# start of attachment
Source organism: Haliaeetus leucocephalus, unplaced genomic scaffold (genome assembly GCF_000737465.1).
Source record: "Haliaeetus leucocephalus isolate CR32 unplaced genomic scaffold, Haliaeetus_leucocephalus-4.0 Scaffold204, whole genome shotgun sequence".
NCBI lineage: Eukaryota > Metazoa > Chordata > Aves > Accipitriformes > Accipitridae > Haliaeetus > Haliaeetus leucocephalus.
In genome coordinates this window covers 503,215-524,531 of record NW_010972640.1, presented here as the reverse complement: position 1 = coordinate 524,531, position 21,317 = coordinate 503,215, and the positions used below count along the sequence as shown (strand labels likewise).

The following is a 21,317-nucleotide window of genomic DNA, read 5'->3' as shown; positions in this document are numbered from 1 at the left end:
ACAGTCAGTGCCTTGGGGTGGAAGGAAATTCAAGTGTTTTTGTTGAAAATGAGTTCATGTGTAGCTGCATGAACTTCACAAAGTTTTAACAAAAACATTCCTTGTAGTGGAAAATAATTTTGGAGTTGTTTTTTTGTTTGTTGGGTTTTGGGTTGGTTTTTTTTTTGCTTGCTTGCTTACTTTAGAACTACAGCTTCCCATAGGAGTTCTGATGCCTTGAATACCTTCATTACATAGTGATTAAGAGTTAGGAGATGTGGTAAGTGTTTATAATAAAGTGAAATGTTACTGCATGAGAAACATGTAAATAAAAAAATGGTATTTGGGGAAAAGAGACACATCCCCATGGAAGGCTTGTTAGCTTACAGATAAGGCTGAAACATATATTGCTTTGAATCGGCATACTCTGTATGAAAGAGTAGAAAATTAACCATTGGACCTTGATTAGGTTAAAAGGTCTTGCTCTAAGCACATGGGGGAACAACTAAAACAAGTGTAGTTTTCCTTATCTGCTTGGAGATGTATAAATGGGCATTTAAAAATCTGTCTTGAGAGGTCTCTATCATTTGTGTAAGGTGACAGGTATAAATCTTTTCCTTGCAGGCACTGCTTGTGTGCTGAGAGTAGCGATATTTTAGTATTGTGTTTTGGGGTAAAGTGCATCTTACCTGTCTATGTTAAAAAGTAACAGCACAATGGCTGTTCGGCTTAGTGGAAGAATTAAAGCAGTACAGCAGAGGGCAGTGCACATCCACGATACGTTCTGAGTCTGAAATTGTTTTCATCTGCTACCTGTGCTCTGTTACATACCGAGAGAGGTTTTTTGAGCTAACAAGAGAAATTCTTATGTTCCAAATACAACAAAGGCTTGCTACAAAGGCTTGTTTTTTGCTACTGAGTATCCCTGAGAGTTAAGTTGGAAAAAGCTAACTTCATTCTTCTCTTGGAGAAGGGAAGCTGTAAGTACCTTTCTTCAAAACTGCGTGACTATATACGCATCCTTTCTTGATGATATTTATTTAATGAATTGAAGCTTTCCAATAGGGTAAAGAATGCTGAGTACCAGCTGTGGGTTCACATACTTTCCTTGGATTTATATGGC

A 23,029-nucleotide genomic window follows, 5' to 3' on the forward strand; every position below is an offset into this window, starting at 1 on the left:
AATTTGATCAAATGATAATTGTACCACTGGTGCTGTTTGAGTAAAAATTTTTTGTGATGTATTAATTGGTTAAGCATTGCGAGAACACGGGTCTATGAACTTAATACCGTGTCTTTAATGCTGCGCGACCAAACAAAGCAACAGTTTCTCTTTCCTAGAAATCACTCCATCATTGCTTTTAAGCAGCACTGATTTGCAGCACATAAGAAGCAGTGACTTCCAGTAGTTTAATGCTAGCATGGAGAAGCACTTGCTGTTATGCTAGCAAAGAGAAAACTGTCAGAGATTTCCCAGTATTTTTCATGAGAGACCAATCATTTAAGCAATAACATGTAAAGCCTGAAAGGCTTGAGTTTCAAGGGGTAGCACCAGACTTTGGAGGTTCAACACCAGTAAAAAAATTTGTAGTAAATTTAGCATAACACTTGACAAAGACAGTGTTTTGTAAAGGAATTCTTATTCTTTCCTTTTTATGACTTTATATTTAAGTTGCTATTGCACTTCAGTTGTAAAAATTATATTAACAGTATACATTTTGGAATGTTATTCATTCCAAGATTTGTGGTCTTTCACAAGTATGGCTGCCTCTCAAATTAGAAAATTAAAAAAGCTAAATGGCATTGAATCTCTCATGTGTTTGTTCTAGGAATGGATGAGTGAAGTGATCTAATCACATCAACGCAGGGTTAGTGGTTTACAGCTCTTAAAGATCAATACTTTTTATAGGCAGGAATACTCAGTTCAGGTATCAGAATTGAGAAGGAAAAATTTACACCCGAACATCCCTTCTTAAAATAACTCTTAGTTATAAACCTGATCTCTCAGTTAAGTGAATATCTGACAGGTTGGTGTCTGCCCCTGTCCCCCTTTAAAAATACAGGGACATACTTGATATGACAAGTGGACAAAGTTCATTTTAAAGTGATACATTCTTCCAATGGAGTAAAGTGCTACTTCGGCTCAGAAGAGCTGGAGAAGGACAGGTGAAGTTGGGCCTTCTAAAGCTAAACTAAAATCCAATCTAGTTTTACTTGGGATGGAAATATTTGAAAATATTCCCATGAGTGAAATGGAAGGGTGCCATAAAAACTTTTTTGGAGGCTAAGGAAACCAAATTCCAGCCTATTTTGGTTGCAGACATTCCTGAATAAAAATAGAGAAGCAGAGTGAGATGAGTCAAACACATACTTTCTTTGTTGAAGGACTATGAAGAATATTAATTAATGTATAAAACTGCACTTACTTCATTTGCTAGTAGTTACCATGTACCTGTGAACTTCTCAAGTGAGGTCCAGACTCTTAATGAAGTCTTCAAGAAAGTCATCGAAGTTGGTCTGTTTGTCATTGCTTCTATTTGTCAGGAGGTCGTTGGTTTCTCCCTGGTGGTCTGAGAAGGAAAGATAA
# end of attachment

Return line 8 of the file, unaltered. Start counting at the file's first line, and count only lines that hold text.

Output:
AATTTGATCAAATGATAATTGTACCACTGGTGCTGTTTGAGTAAAAATTTTTTGTGATGTATTAATTGGTTAAGCATTGCGAGAACACGGGTCTATGAACTTAATACCGTGTCTTTAATGCTGCGCGACCAAACAAAGCAACAGTTTCTCTTTCCTAGAAATCACTCCATCATTGCTTTTAAGCAGCACTGATTTGCAGCACATAAGAAGCAGTGACTTCCAGTAGTTTAATGCTAGCATGGAGAAGCACTTGCTGTTATGCTAGCAAAGAGAAAACTGTCAGAGATTTCCCAGTATTTTTCATGAGAGACCAATCATTTAAGCAATAACATGTAAAGCCTGAAAGGCTTGAGTTTCAAGGGGTAGCACCAGACTTTGGAGGTTCAACACCAGTAAAAAAATTTGTAGTAAATTTAGCATAACACTTGACAAAGACAGTGTTTTGTAAAGGAATTCTTATTCTTTCCTTTTTATGACTTTATATTTAAGTTGCTATTGCACTTCAGTTGTAAAAATTATATTAACAGTATACATTTTGGAATGTTATTCATTCCAAGATTTGTGGTCTTTCACAAGTATGGCTGCCTCTCAAATTAGAAAATTAAAAAAGCTAAATGGCATTGAATCTCTCATGTGTTTGTTCTAGGAATGGATGAGTGAAGTGATCTAATCACATCAACGCAGGGTTAGTGGTTTACAGCTCTTAAAGATCAATACTTTTTATAGGCAGGAATACTCAGTTCAGGTATCAGAATTGAGAAGGAAAAATTTACACCCGAACATCCCTTCTTAAAATAACTCTTAGTTATAAACCTGATCTCTCAGTTAAGTGAATATCTGACAGGTTGGTGTCTGCCCCTGTCCCCCTTTAAAAATACAGGGACATACTTGATATGACAAGTGGACAAAGTTCATTTTAAAGTGATACATTCTTCCAATGGAGTAAAGTGCTACTTCGGCTCAGAAGAGCTGGAGAAGGACAGGTGAAGTTGGGCCTTCTAAAGCTAAACTAAAATCCAATCTAGTTTTACTTGGGATGGAAATATTTGAAAATATTCCCATGAGTGAAATGGAAGGGTGCCATAAAAACTTTTTTGGAGGCTAAGGAAACCAAATTCCAGCCTATTTTGGTTGCAGACATTCCTGAATAAAAATAGAGAAGCAGAGTGAGATGAGTCAAACACATACTTTCTTTGTTGAAGGACTATGAAGAATATTAATTAATGTATAAAACTGCACTTACTTCATTTGCTAGTAGTTACCATGTACCTGTGAACTTCTCAAGTGAGGTCCAGACTCTTAATGAAGTCTTCAAGAAAGTCATCGAAGTTGGTCTGTTTGTCATTGCTTCTATTTGTCAGGAGGTCGTTGGTTTCTCCCTGGTGGTCTGAGAAGGAAAGATAA